Sober reflection may be required after my paean of praise for physicists in the post In Our Time, The Photon.
Too many worlds is a thought-provoking Aeon article by Philip Ball.
Nobody knows what happens inside quantum experiments. So why are some so keen to believe in parallel universes?
Apparently there is a strongly held view that simplicity and elegance trump falsifiability, and there are an indefinite number of parallel universes in which everything that can happen does happen. The problem is that we are inhabit just one of these, and can know nothing of any of the others.
Scientific method: Defend the integrity of physics by George Ellis and Joseph Silk (Nature, 16 December 2014) proposes that physics is becoming undermined by untestable theory. Any hypothesis is only as good as the evidence that supports it.
As card-carrying Popperian, I am with Ellis and Silk. However, all seem to agree that the Copenhagen model won’t do. The question is: what can we put in its place?
I have nothing to offer. However, important questions about the nature of reality and of ourselves clearly coincide in deciding how to interpret quantum mechanics.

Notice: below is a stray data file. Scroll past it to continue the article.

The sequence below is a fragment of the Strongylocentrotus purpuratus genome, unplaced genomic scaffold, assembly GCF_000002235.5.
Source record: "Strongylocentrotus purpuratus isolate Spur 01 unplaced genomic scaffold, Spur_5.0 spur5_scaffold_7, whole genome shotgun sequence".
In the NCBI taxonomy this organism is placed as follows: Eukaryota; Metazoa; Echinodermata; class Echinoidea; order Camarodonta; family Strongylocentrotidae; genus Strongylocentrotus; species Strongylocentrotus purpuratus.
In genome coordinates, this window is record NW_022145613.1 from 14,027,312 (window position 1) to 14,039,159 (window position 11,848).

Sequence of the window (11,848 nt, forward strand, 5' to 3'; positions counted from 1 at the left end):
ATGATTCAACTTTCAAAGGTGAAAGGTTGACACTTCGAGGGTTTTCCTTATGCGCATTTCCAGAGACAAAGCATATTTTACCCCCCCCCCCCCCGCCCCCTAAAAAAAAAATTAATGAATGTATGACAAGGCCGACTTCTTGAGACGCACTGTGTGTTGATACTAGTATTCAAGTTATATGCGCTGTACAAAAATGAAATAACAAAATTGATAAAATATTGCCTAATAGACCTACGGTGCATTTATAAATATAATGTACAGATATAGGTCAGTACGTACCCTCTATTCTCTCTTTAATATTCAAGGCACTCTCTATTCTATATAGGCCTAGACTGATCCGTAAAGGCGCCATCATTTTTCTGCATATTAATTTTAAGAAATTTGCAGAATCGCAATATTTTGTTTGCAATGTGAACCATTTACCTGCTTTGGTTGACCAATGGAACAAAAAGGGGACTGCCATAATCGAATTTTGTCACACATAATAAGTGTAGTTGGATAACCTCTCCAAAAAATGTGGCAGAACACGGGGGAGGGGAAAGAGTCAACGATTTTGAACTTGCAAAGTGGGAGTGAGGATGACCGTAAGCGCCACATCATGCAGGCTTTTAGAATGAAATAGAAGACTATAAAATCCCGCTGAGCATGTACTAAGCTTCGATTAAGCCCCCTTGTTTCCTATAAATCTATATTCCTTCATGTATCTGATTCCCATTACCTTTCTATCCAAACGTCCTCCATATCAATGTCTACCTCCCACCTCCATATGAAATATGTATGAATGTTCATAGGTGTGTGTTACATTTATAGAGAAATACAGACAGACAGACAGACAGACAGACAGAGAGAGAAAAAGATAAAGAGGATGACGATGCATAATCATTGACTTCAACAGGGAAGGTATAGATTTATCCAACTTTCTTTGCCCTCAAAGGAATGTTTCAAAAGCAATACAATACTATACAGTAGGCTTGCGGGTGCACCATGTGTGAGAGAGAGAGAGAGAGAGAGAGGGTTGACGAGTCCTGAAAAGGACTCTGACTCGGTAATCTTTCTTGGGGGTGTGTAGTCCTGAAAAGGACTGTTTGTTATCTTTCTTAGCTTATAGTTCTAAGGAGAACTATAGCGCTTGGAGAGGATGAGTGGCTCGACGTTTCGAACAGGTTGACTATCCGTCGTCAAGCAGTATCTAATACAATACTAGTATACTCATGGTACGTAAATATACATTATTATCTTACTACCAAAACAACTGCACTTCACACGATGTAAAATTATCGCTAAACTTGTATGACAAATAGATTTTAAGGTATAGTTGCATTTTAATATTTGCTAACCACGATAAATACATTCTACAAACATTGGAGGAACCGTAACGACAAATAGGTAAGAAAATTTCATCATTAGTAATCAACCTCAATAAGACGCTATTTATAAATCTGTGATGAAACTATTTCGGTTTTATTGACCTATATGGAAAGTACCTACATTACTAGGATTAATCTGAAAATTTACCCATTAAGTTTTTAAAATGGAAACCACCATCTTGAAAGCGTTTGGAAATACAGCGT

I still wish I were a physicist. I have consistently sought unifying principles in biology, biochemistry, and evolution, while believing that nothing can advance understanding if it fails to make predictions about observations that could, in principle, demonstrate that it is false. I act on the assumptions that we all inhabit the same single World, and that we can, if we are honest with each other and ourselves, share our experiences of it, thus increasing our understanding; pushing forward the boundaries of knowledge; seeing more deeply into nature. The alternative seems absurd. And, in fact, dangerous.
Nevertheless, both physicists and biologists eventually run up against the insight that there is a problem in understanding how we can know things in the first place. There, I am endorse Philip Ball’s closing comment.
Here, after all, is a theory that seems to allow everything conceivable to happen. To pretend that its only conceptual challenge is that it leads to scenarios like the plot of Sliding Doors (1998) shows a puzzling lacuna in the formidable minds of its advocates. Perhaps they should stop trying to tell us that philosophy is dead.